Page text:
15 April 2013 21:57 [Source: ICIS news]
HOUSTON (ICIS)--Regulatory agencies need more resources to monitor US refineries, and safety regulations need to be more authoritative, the US Chemical Safety Board (CSB) investigation board said on Monday in unveiling its draft report on the August 2012 Chevron refinery fire in Richmond, California.
The CSB recommended that had stricter regulations been in place that did more than recommend changes or fixes, an accident such as the 6 August 2012 blaze that injured six people and caused more than 15,000 area residents to seek medical treatment could have been avoided.
“The regulatory regime allowed it to happen,” said the CSB’s Rafael Moure-Eraso.
Both the CSB and Chevron have concluded that a five-foot carbon steel pipe component failed because of sulphidation corrosion, leading to a leak and then a fire at the refinery.
The sulphidation was accelerated by the low-silicon content of the failed component, Chevron said last week, adding that such low-silicon components can – and did in this instance – corrode at an accelerated rate not easily detectable by multiple corrosion monitoring locations.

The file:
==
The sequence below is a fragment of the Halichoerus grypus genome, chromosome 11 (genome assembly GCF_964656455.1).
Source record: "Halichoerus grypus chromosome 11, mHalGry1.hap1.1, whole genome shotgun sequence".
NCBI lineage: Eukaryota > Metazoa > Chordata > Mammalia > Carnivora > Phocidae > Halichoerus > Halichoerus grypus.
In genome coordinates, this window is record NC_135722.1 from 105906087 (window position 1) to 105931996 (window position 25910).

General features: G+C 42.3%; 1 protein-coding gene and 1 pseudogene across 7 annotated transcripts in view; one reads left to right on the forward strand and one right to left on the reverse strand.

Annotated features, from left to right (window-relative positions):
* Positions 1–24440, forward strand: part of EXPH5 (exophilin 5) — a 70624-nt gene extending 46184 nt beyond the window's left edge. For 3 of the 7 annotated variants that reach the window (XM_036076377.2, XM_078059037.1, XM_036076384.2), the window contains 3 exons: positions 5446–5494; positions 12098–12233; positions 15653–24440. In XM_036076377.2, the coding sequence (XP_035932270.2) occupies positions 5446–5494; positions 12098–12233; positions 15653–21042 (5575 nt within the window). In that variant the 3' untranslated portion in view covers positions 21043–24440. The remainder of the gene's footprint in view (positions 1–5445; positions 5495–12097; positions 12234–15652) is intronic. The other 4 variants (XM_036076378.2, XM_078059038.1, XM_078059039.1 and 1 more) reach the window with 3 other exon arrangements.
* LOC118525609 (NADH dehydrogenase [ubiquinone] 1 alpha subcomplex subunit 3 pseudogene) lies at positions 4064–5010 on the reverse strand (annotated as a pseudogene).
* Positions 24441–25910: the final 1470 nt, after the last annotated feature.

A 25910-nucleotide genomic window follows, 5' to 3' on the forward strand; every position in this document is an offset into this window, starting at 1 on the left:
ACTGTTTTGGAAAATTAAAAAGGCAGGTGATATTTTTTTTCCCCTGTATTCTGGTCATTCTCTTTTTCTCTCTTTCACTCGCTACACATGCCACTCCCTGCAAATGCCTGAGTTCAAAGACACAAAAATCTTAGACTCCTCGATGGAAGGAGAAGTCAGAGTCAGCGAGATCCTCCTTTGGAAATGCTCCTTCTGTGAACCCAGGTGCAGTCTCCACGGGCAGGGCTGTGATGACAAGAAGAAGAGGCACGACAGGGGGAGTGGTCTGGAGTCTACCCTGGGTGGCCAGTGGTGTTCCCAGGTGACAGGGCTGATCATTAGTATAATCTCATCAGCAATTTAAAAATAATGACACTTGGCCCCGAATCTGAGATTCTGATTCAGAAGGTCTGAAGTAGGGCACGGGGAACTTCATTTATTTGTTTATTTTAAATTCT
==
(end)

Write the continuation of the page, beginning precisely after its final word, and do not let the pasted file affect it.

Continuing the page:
The Chevron report concluded that enhanced component inspection likely would have alerted refinery personnel to the problem, and the ?xml:namespace>
The CSB investigators on Monday emphasised that what led to the refinery fire was not simply a faulty pipe.
“Make no mistake, the ultimate issue is not corrosion but how to make effective corporate decisions,” Moure-Eraso said.
Chevron had identified the sulphidation problem several times over the last 10 years but only implemented “piecemeal” fixes, said the CSB’s Daniel Horowitz.
“There was no major intervention,” Moure-Eraso said.
Existing regulations did not demand the company do more, he pointed out.
The CSB urged Chevron work with local, county, state and federal regulators to create better safety standards for refineries that would be an example for other
The board also called on Chevron to inspect for corrosion in piping at the
Chevron and other refiners should develop a system that spends just as much time evaluating plant and process hazards as it does evaluating the safeguards put in place to avert disaster, said the CSB’s Don Holmstrom.
The CSB will present its interim report on the refinery blaze on Friday at a public meeting in
In January, the California Division of Occupational Safety and Health (Cal/OSHA) proposed penalties on Chevron totalling nearly $1m (€760,000) for alleged safety standard violations related to the fire.
Chevron announced this month that repair work on the crude oil processing unit has been completed and that it is working to complete the final regulatory steps required to restart it by month's end.
($1 = €0.76)
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